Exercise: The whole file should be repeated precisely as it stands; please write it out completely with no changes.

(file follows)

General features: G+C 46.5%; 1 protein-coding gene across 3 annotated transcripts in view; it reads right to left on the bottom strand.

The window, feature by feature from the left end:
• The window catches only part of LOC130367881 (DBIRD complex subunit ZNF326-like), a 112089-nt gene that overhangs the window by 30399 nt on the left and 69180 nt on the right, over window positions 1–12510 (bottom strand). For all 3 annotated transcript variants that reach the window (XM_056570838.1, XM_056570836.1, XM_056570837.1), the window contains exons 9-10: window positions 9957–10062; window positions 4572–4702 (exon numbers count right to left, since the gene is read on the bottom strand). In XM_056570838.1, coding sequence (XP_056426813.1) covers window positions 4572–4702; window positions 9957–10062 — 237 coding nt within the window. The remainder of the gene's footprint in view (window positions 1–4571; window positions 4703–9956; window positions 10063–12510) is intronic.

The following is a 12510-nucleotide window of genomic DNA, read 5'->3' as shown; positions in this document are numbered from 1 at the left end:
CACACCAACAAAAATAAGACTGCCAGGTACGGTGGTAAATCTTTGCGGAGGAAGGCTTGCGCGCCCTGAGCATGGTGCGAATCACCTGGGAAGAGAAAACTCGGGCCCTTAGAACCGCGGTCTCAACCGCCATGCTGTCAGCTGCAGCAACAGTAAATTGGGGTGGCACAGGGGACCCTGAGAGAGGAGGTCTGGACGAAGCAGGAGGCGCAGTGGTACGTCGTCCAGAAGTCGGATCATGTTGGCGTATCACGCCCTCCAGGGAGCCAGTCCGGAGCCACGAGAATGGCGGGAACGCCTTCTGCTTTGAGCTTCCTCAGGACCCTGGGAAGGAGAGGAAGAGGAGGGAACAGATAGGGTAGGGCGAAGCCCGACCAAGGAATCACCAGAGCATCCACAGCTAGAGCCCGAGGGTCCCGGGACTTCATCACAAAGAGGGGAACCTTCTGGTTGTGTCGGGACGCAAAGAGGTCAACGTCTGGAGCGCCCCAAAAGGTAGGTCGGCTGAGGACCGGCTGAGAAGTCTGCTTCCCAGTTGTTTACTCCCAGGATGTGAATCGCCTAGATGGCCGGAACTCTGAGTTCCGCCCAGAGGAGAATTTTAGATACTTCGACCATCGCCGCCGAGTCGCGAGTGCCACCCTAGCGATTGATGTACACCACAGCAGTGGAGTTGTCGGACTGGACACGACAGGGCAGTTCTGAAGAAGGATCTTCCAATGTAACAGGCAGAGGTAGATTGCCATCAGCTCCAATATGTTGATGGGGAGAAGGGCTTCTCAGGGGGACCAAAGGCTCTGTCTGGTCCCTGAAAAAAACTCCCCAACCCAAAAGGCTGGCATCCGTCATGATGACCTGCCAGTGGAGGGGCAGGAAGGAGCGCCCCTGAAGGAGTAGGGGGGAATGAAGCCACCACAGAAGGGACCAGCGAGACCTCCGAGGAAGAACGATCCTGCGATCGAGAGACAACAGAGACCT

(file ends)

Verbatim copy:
General features: G+C 46.5%; 1 protein-coding gene across 3 annotated transcripts in view; it reads right to left on the bottom strand.

The window, feature by feature from the left end:
• The window catches only part of LOC130367881 (DBIRD complex subunit ZNF326-like), a 112089-nt gene that overhangs the window by 30399 nt on the left and 69180 nt on the right, over window positions 1–12510 (bottom strand). For all 3 annotated transcript variants that reach the window (XM_056570838.1, XM_056570836.1, XM_056570837.1), the window contains exons 9-10: window positions 9957–10062; window positions 4572–4702 (exon numbers count right to left, since the gene is read on the bottom strand). In XM_056570838.1, coding sequence (XP_056426813.1) covers window positions 4572–4702; window positions 9957–10062 — 237 coding nt within the window. The remainder of the gene's footprint in view (window positions 1–4571; window positions 4703–9956; window positions 10063–12510) is intronic.

The following is a 12510-nucleotide window of genomic DNA, read 5'->3' as shown; positions in this document are numbered from 1 at the left end:
CACACCAACAAAAATAAGACTGCCAGGTACGGTGGTAAATCTTTGCGGAGGAAGGCTTGCGCGCCCTGAGCATGGTGCGAATCACCTGGGAAGAGAAAACTCGGGCCCTTAGAACCGCGGTCTCAACCGCCATGCTGTCAGCTGCAGCAACAGTAAATTGGGGTGGCACAGGGGACCCTGAGAGAGGAGGTCTGGACGAAGCAGGAGGCGCAGTGGTACGTCGTCCAGAAGTCGGATCATGTTGGCGTATCACGCCCTCCAGGGAGCCAGTCCGGAGCCACGAGAATGGCGGGAACGCCTTCTGCTTTGAGCTTCCTCAGGACCCTGGGAAGGAGAGGAAGAGGAGGGAACAGATAGGGTAGGGCGAAGCCCGACCAAGGAATCACCAGAGCATCCACAGCTAGAGCCCGAGGGTCCCGGGACTTCATCACAAAGAGGGGAACCTTCTGGTTGTGTCGGGACGCAAAGAGGTCAACGTCTGGAGCGCCCCAAAAGGTAGGTCGGCTGAGGACCGGCTGAGAAGTCTGCTTCCCAGTTGTTTACTCCCAGGATGTGAATCGCCTAGATGGCCGGAACTCTGAGTTCCGCCCAGAGGAGAATTTTAGATACTTCGACCATCGCCGCCGAGTCGCGAGTGCCACCCTAGCGATTGATGTACACCACAGCAGTGGAGTTGTCGGACTGGACACGACAGGGCAGTTCTGAAGAAGGATCTTCCAATGTAACAGGCAGAGGTAGATTGCCATCAGCTCCAATATGTTGATGGGGAGAAGGGCTTCTCAGGGGGACCAAAGGCTCTGTCTGGTCCCTGAAAAAAACTCCCCAACCCAAAAGGCTGGCATCCGTCATGATGACCTGCCAGTGGAGGGGCAGGAAGGAGCGCCCCTGAAGGAGTAGGGGGGAATGAAGCCACCACAGAAGGGACCAGCGAGACCTCCGAGGAAGAACGATCCTGCGATCGAGAGACAACAGAGACCT